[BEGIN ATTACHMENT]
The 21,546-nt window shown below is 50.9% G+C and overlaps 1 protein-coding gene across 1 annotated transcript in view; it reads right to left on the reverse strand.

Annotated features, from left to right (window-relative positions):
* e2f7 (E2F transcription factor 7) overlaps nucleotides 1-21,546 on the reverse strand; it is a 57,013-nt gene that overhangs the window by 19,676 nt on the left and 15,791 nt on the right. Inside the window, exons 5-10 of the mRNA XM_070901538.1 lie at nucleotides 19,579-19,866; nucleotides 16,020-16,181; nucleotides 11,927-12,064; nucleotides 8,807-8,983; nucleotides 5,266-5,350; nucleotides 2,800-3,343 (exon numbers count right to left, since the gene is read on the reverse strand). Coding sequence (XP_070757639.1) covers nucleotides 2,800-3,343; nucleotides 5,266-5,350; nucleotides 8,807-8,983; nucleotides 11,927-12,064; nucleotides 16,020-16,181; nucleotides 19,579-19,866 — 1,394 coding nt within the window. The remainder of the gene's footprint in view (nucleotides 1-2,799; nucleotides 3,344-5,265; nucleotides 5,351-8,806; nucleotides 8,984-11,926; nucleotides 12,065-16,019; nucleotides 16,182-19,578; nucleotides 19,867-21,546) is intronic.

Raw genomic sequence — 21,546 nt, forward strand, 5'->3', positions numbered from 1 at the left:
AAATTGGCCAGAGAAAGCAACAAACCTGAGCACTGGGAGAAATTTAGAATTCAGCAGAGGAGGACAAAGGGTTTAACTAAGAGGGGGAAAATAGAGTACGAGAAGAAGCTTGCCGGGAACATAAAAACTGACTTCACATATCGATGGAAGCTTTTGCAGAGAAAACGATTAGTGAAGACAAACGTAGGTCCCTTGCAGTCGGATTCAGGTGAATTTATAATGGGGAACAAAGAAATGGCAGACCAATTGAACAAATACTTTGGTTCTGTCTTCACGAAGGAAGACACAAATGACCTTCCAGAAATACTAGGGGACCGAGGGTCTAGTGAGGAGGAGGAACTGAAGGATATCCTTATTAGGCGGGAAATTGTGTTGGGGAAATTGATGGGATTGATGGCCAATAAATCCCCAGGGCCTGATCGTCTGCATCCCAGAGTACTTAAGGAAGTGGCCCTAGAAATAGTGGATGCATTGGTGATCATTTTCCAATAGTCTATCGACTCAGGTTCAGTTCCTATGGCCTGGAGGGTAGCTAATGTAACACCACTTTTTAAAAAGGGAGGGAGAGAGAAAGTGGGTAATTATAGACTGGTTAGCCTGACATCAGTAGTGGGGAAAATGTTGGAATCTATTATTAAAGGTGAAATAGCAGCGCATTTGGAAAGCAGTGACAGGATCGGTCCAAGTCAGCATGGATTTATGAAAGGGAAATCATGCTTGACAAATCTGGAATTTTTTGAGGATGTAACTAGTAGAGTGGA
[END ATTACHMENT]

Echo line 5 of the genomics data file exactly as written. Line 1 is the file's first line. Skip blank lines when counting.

AAATTGGCCAGAGAAAGCAACAAACCTGAGCACTGGGAGAAATTTAGAATTCAGCAGAGGAGGACAAAGGGTTTAACTAAGAGGGGGAAAATAGAGTACGAGAAGAAGCTTGCCGGGAACATAAAAACTGACTTCACATATCGATGGAAGCTTTTGCAGAGAAAACGATTAGTGAAGACAAACGTAGGTCCCTTGCAGTCGGATTCAGGTGAATTTATAATGGGGAACAAAGAAATGGCAGACCAATTGAACAAATACTTTGGTTCTGTCTTCACGAAGGAAGACACAAATGACCTTCCAGAAATACTAGGGGACCGAGGGTCTAGTGAGGAGGAGGAACTGAAGGATATCCTTATTAGGCGGGAAATTGTGTTGGGGAAATTGATGGGATTGATGGCCAATAAATCCCCAGGGCCTGATCGTCTGCATCCCAGAGTACTTAAGGAAGTGGCCCTAGAAATAGTGGATGCATTGGTGATCATTTTCCAATAGTCTATCGACTCAGGTTCAGTTCCTATGGCCTGGAGGGTAGCTAATGTAACACCACTTTTTAAAAAGGGAGGGAGAGAGAAAGTGGGTAATTATAGACTGGTTAGCCTGACATCAGTAGTGGGGAAAATGTTGGAATCTATTATTAAAGGTGAAATAGCAGCGCATTTGGAAAGCAGTGACAGGATCGGTCCAAGTCAGCATGGATTTATGAAAGGGAAATCATGCTTGACAAATCTGGAATTTTTTGAGGATGTAACTAGTAGAGTGGA